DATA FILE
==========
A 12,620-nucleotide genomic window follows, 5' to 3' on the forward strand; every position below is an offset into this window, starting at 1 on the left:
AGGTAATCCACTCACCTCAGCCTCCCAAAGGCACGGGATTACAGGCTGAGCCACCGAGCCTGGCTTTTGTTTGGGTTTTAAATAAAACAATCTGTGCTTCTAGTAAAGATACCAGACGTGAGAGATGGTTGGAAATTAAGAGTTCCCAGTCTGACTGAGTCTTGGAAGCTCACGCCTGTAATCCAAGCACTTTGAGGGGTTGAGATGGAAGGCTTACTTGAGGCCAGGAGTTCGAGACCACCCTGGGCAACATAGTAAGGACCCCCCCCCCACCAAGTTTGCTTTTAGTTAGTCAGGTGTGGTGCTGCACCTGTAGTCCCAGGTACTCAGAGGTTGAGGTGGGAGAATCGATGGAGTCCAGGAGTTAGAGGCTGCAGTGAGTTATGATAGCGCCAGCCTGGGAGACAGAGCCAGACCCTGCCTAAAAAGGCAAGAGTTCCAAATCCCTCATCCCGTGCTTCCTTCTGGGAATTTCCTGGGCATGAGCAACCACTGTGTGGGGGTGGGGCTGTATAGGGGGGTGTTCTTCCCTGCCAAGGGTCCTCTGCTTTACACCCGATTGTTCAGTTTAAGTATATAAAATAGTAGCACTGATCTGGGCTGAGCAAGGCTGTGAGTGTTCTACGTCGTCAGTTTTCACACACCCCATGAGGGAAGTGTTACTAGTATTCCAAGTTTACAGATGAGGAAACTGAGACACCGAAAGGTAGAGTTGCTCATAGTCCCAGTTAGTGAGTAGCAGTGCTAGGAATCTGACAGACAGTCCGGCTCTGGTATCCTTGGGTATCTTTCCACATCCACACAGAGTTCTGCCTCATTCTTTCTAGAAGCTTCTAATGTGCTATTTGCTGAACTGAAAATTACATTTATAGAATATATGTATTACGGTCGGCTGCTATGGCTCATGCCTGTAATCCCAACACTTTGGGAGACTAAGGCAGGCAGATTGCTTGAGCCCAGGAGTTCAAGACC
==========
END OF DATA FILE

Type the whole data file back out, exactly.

A 12,620-nucleotide genomic window follows, 5' to 3' on the forward strand; every position below is an offset into this window, starting at 1 on the left:
AGGTAATCCACTCACCTCAGCCTCCCAAAGGCACGGGATTACAGGCTGAGCCACCGAGCCTGGCTTTTGTTTGGGTTTTAAATAAAACAATCTGTGCTTCTAGTAAAGATACCAGACGTGAGAGATGGTTGGAAATTAAGAGTTCCCAGTCTGACTGAGTCTTGGAAGCTCACGCCTGTAATCCAAGCACTTTGAGGGGTTGAGATGGAAGGCTTACTTGAGGCCAGGAGTTCGAGACCACCCTGGGCAACATAGTAAGGACCCCCCCCCCACCAAGTTTGCTTTTAGTTAGTCAGGTGTGGTGCTGCACCTGTAGTCCCAGGTACTCAGAGGTTGAGGTGGGAGAATCGATGGAGTCCAGGAGTTAGAGGCTGCAGTGAGTTATGATAGCGCCAGCCTGGGAGACAGAGCCAGACCCTGCCTAAAAAGGCAAGAGTTCCAAATCCCTCATCCCGTGCTTCCTTCTGGGAATTTCCTGGGCATGAGCAACCACTGTGTGGGGGTGGGGCTGTATAGGGGGGTGTTCTTCCCTGCCAAGGGTCCTCTGCTTTACACCCGATTGTTCAGTTTAAGTATATAAAATAGTAGCACTGATCTGGGCTGAGCAAGGCTGTGAGTGTTCTACGTCGTCAGTTTTCACACACCCCATGAGGGAAGTGTTACTAGTATTCCAAGTTTACAGATGAGGAAACTGAGACACCGAAAGGTAGAGTTGCTCATAGTCCCAGTTAGTGAGTAGCAGTGCTAGGAATCTGACAGACAGTCCGGCTCTGGTATCCTTGGGTATCTTTCCACATCCACACAGAGTTCTGCCTCATTCTTTCTAGAAGCTTCTAATGTGCTATTTGCTGAACTGAAAATTACATTTATAGAATATATGTATTACGGTCGGCTGCTATGGCTCATGCCTGTAATCCCAACACTTTGGGAGACTAAGGCAGGCAGATTGCTTGAGCCCAGGAGTTCAAGACC